By Daniel Hunter

One of the wettest summers on record contributed to the highest number of profit warnings issued in a third quarter since 2008, but it was the underlying weakness of the UK and global economy that landed the heavier blows on the nation’s listed businesses.

According to Ernst & Young’s latest Profit Warnings report, UK quoted companies issued 68 profit warnings in Q3 2012, a third more than the same quarter in 2011, the highest third quarter total for four years and eight more than the previous quarter.

Twelve companies cited adverse weather in their profit warning, the highest number of companies blaming the weather since the winter freeze of 2010-11. However, bad weather was an exacerbating factor in most profit warnings. Many of these companies had warned before and the majority cited other reasons such as weak UK demand, a slowdown in global markets and the growing risks to the economic outlook.

The sectors with the highest numbers of profit warnings this quarter reflect these weaknesses and concerns. FTSE Support Services led the way in Q3 2012 (15 warnings) followed by FTSE Industrial Engineering (6) and Electronic and Electrical Components (5).

“While some profit warnings from consumer facing sectors blamed the poor weather, the underlying weakness of the UK economy and global growth concerns landed the heavier blows to profits and expectations," Keith McGregor, head of restructuring for Europe, Middle East and Africa, said.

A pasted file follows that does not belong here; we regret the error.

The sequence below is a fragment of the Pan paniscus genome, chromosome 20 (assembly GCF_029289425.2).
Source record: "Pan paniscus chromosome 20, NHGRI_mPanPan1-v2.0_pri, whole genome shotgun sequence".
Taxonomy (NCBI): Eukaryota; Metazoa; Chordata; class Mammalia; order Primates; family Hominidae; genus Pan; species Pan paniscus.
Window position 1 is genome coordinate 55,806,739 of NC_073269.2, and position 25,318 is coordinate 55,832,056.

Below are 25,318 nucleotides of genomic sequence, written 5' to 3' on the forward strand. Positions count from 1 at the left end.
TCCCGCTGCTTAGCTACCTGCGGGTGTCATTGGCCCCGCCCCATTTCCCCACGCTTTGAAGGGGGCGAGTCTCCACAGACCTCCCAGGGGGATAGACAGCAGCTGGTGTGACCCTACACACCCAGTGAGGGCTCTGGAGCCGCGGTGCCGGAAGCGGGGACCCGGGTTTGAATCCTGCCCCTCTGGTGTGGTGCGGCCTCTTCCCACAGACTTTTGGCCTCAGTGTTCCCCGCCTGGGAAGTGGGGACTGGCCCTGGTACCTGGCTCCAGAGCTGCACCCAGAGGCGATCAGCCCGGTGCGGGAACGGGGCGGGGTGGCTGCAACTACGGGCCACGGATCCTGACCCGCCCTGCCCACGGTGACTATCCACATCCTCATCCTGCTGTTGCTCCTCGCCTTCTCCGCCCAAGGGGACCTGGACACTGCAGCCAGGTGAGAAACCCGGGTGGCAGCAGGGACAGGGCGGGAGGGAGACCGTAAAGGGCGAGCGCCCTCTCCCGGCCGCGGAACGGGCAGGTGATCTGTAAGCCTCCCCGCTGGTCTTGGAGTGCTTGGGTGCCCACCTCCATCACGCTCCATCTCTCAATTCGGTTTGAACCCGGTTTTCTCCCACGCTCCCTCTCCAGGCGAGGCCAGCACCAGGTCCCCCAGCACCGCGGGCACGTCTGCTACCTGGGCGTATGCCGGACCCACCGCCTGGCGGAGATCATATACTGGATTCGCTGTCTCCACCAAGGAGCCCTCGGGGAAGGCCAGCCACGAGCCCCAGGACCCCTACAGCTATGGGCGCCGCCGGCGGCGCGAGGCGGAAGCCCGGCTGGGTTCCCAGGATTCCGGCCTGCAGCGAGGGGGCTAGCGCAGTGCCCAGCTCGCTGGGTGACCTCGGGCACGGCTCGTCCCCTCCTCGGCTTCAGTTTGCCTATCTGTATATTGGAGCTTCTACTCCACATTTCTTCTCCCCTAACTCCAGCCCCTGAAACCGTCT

“In the UK, an exceptional series of one-off events has inevitably created dips in demand and productivity which has made it hard to get an accurate fix on the state of the economy. Across Europe, the outlook still appears weak and economic growth will remain slow.”

FTSE Support Services issued the highest number of profit warnings in Q3 in over three years and up from five in the previous quarter. Support Services is the largest FTSE sector and is highly diverse, covering facilities management, waste management, recruitment and consultancy; making it a useful indicator of future corporate spending plans.

In particular, warnings from recruitment companies can indicate changing expectations. The Recruitment and Training sub-sector of FTSE Support Services sector issued four warnings in Q3 2012, the highest for over three years — a sign that more companies might be preparing for leaner times ahead.

“This breadth and exposure to government and corporate spending patterns can make Support Services a useful bellwether of confidence and demand in the wider economy," Alan Hudson, head of Ernst & Young’s UK & Ireland restructuring practice, said.

“Companies in this sector in particular are in the austerity firing line and this quarter’s spike in profit warnings could reflect the trend towards companies cutting their cloth to match new realities. The three-year high in recruitment company warnings, for example, is consistent with businesses focusing on operational improvements to drive growth rather than transaction M&A activity, in light of the low growth and low capital environment we face.”